The Effectivenes of the Alabama Math, Science, and Technology Initiative (AMSTI)
The AMSTI study was an experimental evaluation of a state initiative (Alabama Math, Science, and Technology Initiative) to improve student achievement in mathematics and science through the provision of comprehensive professional development, in-school coaching and supports, and distribution of technology and instructional materials. The SERVE Center conducted an experimental study across more than 80 Alabama schools that were randomly assigned to treatment and control groups. Student achievement was measured with four years of longitudinal data from the Alabama Reading and Mathematics Test (ARMT grades 3 through 8) and the Stanford 10 (grades 4 and 8) in science. In addition, the differences in instructional practices and school context between treatment and comparison schools were measured using data from teacher and principal surveys, interviews, classroom observations, and administrative data. An evaluation of the AMSTI summer professional development institute described how teachers were prepared to teach AMSTI and teachers’ perceptions of the effectiveness of this preparation. The moderating influence of background characteristics – such as student prior achievement, student socioeconomic status, student ethnicity, and teacher education were also examined.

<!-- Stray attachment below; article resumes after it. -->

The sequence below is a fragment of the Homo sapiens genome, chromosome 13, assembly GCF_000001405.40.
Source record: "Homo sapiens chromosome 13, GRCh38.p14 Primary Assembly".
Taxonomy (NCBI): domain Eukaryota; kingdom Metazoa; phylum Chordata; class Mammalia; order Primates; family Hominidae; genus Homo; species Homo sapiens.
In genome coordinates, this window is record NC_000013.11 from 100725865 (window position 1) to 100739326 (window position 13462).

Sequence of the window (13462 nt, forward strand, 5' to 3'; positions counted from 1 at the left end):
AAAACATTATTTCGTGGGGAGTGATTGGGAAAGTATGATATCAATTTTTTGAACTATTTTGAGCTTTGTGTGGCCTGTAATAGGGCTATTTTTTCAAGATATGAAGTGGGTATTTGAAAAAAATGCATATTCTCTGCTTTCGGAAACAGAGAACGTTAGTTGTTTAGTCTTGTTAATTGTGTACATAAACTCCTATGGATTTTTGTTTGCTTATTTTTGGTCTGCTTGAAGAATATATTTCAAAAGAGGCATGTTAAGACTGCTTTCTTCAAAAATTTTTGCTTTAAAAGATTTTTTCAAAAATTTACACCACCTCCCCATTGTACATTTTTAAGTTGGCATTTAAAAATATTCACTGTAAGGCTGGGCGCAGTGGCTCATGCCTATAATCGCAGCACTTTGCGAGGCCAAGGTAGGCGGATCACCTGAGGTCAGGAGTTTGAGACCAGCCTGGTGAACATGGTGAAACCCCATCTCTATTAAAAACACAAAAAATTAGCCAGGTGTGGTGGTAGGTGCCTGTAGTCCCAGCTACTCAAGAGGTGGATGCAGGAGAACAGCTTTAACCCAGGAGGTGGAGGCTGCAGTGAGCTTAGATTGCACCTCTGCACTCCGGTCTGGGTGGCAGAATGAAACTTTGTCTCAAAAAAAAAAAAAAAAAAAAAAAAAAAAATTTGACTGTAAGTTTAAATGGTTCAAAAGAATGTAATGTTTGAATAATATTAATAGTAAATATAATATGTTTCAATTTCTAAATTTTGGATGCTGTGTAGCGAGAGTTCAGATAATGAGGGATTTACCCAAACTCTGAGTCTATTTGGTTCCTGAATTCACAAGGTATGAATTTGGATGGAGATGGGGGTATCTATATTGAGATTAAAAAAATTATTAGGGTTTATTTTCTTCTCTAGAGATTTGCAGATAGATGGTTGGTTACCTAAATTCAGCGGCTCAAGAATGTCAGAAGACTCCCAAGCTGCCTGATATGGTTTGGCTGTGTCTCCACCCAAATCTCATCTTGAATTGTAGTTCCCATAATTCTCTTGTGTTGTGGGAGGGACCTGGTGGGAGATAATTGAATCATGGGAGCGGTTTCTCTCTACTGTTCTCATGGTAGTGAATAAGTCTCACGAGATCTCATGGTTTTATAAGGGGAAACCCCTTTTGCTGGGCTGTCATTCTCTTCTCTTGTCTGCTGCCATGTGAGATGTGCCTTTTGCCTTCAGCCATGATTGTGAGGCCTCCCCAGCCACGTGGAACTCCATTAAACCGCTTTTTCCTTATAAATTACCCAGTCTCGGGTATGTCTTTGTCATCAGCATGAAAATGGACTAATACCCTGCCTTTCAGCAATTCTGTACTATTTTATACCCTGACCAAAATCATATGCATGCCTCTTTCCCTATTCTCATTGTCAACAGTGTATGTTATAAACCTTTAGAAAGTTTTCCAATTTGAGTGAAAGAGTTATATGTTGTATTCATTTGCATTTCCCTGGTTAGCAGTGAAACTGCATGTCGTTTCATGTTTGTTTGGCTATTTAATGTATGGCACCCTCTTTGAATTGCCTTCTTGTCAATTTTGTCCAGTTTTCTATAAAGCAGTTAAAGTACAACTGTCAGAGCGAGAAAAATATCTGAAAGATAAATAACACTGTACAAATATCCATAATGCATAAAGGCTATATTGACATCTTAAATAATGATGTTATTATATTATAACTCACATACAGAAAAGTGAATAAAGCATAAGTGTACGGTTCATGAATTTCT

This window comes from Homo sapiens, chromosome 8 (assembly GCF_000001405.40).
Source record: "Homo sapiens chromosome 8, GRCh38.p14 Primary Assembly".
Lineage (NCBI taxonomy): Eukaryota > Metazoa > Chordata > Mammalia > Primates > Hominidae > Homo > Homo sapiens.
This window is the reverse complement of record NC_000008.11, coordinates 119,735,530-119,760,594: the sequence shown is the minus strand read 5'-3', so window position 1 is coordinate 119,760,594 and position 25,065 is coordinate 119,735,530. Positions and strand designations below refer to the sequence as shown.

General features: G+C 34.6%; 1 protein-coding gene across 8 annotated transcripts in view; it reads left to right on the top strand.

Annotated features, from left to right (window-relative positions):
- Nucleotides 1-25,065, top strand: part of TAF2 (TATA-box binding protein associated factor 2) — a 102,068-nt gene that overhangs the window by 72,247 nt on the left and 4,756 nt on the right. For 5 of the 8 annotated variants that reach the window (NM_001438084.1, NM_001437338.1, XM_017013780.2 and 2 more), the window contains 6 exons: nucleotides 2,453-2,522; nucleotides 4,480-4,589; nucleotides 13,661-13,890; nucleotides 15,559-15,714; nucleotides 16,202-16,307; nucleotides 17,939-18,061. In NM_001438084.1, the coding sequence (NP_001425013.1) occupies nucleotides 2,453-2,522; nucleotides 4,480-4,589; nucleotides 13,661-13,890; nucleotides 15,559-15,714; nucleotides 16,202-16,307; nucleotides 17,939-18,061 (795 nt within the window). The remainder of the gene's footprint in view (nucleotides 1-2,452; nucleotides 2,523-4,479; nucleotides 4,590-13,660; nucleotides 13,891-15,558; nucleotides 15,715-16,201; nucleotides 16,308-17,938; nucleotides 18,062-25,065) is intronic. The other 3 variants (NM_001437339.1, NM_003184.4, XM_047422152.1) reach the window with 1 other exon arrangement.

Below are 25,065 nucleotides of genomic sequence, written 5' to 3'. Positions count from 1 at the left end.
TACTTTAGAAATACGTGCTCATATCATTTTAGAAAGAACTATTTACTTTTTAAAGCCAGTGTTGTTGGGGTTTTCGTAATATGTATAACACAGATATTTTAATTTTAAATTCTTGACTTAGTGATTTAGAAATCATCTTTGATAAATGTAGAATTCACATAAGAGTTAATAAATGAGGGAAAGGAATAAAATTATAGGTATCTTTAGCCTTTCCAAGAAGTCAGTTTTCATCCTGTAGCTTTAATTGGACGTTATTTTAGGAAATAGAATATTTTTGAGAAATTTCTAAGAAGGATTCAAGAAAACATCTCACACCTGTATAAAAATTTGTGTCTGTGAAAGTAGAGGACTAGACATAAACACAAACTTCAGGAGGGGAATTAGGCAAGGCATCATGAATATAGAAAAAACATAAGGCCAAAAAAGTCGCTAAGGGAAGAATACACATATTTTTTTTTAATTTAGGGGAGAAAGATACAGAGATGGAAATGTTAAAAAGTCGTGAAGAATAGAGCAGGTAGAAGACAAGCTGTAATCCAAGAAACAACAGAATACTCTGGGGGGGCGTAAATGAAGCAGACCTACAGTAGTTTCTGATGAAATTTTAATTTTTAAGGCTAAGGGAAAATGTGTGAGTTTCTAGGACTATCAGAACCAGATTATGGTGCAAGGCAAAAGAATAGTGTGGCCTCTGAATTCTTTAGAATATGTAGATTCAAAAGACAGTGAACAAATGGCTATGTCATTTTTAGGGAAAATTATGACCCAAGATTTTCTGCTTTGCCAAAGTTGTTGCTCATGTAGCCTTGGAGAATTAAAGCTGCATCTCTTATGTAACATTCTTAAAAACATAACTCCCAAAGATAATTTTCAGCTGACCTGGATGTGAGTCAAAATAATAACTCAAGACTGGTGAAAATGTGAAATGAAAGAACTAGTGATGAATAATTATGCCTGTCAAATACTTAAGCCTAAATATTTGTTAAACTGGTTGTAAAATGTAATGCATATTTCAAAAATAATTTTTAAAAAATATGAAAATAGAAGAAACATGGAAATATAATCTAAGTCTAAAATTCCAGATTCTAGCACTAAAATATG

On February 21, 2012, the U. S. Department of Education, Institute of Education Sciences released the final report of the longitudinal study SERVE Center conducted in Alabama beginning in 2006/2007 school year to determine the effectiveness of the Alabama Math, Science, and Technology Initiative (AMSTI), which aims to imporve mathematics and science achievement in the state's K-12 schools. Read more about the study and the key findings
. Download the full report
For more information about the Alabama Math, Science, and Technology Initiative, visit the AMSTI website